Government is aware of a lobby for the creation of a financial transactions tax that would help tackle the current budget deficit.
The Government is aware that there is a strong lobby for the creation of a financial transactions tax (FTT) that would see a small fee imposed on trades in various financial asset classes to raise money to pay for overseas development assistance, climate change or to help tackle the current budget deficit. Foremost amongst these proponents has been The Robin Hood Tax campaign.
The Government also thinks that it is right for banks to make a contribution to the public purse. The International Monetary Fund (IMF) has recently published their report, A Fair and Substantial Contribution by the Financial Sector, which was commissioned by the G20.
The report endorses the type of bank levy model that the UK recently announced at its Emergency Budget on 22nd June and which the Chancellor has made clear will be implemented in the UK with effect from the beginning of next year. The Levy offers an effective way forward and ensures that banks make a contribution in respect of the risks they pose to the UK financial system and wider economy.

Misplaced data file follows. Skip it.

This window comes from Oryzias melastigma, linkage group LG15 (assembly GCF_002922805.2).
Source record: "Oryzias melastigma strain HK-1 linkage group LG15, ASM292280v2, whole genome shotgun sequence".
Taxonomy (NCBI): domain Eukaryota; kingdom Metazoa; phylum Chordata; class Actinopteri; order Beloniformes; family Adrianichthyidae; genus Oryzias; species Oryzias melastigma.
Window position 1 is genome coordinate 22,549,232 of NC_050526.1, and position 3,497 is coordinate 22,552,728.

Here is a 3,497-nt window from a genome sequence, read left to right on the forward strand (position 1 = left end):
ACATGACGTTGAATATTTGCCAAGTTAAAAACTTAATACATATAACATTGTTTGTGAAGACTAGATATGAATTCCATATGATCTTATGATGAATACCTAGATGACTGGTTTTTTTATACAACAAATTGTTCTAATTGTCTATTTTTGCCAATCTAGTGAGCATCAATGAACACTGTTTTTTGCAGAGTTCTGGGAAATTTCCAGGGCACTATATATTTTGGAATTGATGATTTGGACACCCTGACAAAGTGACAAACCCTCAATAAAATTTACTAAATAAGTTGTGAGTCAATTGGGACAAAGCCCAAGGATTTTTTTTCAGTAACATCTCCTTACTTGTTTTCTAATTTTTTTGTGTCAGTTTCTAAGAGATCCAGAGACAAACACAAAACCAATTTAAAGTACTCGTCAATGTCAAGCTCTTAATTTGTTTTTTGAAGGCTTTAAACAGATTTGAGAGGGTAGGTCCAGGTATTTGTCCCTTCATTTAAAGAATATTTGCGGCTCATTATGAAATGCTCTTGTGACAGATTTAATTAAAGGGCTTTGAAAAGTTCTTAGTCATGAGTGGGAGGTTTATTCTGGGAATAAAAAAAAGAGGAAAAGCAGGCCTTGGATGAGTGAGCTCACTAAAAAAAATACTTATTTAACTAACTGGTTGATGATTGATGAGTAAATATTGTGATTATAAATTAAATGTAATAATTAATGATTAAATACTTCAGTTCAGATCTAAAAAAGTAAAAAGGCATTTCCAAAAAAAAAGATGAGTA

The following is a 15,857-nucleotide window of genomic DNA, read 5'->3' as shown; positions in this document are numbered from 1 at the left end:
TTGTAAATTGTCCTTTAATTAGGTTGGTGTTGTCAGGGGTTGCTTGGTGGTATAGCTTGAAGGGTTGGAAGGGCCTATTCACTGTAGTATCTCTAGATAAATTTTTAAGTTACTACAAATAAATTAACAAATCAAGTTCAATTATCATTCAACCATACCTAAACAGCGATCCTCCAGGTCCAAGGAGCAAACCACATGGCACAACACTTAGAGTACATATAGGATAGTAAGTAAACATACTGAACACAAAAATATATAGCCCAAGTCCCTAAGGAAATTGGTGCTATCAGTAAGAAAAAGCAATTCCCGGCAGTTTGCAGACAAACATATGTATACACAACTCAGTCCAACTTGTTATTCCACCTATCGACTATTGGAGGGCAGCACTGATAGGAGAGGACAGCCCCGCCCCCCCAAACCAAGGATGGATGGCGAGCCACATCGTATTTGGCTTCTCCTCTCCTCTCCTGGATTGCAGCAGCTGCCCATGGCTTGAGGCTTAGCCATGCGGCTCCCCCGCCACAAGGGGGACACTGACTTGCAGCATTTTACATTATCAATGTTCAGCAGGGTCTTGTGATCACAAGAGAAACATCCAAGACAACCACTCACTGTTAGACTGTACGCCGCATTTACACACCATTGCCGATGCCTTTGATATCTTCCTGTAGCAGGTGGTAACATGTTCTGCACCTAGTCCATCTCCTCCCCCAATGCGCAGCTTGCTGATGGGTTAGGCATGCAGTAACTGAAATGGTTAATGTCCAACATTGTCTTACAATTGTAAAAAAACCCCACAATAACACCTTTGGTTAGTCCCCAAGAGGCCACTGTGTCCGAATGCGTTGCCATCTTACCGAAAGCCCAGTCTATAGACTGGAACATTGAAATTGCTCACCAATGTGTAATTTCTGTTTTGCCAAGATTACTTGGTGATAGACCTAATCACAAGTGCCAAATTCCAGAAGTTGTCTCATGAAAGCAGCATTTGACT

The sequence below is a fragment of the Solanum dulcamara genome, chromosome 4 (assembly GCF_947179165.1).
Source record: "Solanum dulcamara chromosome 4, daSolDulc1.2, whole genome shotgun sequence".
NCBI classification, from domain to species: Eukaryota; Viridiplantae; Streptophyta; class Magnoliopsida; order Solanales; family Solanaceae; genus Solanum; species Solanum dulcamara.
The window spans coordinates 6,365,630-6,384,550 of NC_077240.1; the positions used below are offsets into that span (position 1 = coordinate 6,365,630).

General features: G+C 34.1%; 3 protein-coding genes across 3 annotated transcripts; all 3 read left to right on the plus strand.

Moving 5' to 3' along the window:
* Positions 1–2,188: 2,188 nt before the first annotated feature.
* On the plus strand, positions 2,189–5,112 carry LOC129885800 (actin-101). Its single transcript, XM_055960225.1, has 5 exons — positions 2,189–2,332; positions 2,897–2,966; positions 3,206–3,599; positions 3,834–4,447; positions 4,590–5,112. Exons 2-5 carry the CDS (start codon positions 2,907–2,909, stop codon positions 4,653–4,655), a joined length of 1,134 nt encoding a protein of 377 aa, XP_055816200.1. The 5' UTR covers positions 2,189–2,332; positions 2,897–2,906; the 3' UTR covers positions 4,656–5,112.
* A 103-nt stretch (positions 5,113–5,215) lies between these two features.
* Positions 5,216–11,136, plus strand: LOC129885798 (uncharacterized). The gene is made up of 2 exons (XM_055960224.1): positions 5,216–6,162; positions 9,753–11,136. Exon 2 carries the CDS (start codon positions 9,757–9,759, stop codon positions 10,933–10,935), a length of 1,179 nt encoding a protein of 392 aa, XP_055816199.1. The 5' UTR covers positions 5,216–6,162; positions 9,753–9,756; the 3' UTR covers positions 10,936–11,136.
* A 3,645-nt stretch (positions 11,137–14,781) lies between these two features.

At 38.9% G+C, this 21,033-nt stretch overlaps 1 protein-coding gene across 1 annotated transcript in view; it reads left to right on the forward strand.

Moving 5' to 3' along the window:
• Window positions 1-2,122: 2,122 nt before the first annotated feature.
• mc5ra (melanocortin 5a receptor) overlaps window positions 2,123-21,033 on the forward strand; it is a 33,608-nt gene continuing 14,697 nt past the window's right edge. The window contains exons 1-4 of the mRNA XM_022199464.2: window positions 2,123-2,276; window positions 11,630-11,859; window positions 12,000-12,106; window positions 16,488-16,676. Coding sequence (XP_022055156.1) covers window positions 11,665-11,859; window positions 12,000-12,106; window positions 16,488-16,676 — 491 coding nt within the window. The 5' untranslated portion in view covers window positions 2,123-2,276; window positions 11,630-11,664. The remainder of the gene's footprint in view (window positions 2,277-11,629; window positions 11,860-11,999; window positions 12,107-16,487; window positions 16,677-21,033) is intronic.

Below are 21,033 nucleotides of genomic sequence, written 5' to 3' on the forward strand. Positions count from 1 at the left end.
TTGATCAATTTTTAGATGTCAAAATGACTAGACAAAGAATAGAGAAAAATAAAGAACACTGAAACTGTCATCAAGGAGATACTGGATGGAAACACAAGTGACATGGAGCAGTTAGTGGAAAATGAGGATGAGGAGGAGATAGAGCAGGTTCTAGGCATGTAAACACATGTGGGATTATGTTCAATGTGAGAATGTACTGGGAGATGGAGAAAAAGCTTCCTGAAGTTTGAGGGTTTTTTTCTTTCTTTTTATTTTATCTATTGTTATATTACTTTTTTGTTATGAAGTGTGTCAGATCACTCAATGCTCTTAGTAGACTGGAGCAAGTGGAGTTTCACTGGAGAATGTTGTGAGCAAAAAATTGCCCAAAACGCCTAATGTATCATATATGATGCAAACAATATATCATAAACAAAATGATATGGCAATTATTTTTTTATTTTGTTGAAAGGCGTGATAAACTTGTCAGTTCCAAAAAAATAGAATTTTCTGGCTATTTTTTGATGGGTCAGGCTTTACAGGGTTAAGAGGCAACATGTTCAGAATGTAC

The report also endorses a Financial Activities Tax (FAT) levied on the sum of certain profits and remuneration in the financial sector. As announced in the Emergency Budget we are currently examining the costs and benefits of a FAT and will continue to work with international partners monitoring developments in this area. However, the report doesn’t offer an endorsement of a FTT and clearly there would need to be further discussion around whether the FTT model offers a stable and efficient mechanism.
The Government remains totally committed to the international development agenda. The UK remains on target to reach its international commitment for Overseas Development Assistance of 0.7% of Gross National Income, an important commitment for the Coalition Government.